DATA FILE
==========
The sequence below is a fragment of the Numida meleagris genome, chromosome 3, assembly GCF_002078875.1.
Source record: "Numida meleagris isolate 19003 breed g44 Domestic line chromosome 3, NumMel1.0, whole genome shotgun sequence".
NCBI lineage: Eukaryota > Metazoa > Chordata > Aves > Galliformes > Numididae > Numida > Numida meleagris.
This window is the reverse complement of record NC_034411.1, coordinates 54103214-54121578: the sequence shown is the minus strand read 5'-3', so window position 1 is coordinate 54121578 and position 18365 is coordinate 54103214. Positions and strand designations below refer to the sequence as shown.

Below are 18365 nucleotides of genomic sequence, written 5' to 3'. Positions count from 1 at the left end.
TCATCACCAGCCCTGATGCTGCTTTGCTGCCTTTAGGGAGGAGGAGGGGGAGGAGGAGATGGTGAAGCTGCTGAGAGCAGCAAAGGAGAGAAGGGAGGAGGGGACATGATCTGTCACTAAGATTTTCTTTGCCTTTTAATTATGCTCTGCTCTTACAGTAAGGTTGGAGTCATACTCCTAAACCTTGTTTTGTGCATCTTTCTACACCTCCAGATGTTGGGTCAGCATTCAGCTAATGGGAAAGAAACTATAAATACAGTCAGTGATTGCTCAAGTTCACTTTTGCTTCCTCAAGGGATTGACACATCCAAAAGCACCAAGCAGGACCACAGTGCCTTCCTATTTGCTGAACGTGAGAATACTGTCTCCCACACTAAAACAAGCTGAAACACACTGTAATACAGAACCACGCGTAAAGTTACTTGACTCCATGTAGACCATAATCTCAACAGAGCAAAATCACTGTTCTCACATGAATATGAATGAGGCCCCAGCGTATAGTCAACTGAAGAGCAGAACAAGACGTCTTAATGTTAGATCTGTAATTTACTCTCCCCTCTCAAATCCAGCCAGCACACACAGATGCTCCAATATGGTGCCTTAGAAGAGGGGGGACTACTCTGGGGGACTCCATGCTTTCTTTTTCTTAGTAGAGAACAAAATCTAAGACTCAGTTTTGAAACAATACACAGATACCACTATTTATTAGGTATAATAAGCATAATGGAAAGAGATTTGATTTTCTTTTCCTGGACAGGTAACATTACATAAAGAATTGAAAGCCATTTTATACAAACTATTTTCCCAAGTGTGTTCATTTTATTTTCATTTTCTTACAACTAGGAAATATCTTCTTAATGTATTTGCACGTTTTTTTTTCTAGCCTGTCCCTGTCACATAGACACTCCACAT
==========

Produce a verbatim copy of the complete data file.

The sequence below is a fragment of the Numida meleagris genome, chromosome 3, assembly GCF_002078875.1.
Source record: "Numida meleagris isolate 19003 breed g44 Domestic line chromosome 3, NumMel1.0, whole genome shotgun sequence".
NCBI lineage: Eukaryota > Metazoa > Chordata > Aves > Galliformes > Numididae > Numida > Numida meleagris.
This window is the reverse complement of record NC_034411.1, coordinates 54103214-54121578: the sequence shown is the minus strand read 5'-3', so window position 1 is coordinate 54121578 and position 18365 is coordinate 54103214. Positions and strand designations below refer to the sequence as shown.

Below are 18365 nucleotides of genomic sequence, written 5' to 3'. Positions count from 1 at the left end.
TCATCACCAGCCCTGATGCTGCTTTGCTGCCTTTAGGGAGGAGGAGGGGGAGGAGGAGATGGTGAAGCTGCTGAGAGCAGCAAAGGAGAGAAGGGAGGAGGGGACATGATCTGTCACTAAGATTTTCTTTGCCTTTTAATTATGCTCTGCTCTTACAGTAAGGTTGGAGTCATACTCCTAAACCTTGTTTTGTGCATCTTTCTACACCTCCAGATGTTGGGTCAGCATTCAGCTAATGGGAAAGAAACTATAAATACAGTCAGTGATTGCTCAAGTTCACTTTTGCTTCCTCAAGGGATTGACACATCCAAAAGCACCAAGCAGGACCACAGTGCCTTCCTATTTGCTGAACGTGAGAATACTGTCTCCCACACTAAAACAAGCTGAAACACACTGTAATACAGAACCACGCGTAAAGTTACTTGACTCCATGTAGACCATAATCTCAACAGAGCAAAATCACTGTTCTCACATGAATATGAATGAGGCCCCAGCGTATAGTCAACTGAAGAGCAGAACAAGACGTCTTAATGTTAGATCTGTAATTTACTCTCCCCTCTCAAATCCAGCCAGCACACACAGATGCTCCAATATGGTGCCTTAGAAGAGGGGGGACTACTCTGGGGGACTCCATGCTTTCTTTTTCTTAGTAGAGAACAAAATCTAAGACTCAGTTTTGAAACAATACACAGATACCACTATTTATTAGGTATAATAAGCATAATGGAAAGAGATTTGATTTTCTTTTCCTGGACAGGTAACATTACATAAAGAATTGAAAGCCATTTTATACAAACTATTTTCCCAAGTGTGTTCATTTTATTTTCATTTTCTTACAACTAGGAAATATCTTCTTAATGTATTTGCACGTTTTTTTTTCTAGCCTGTCCCTGTCACATAGACACTCCACAT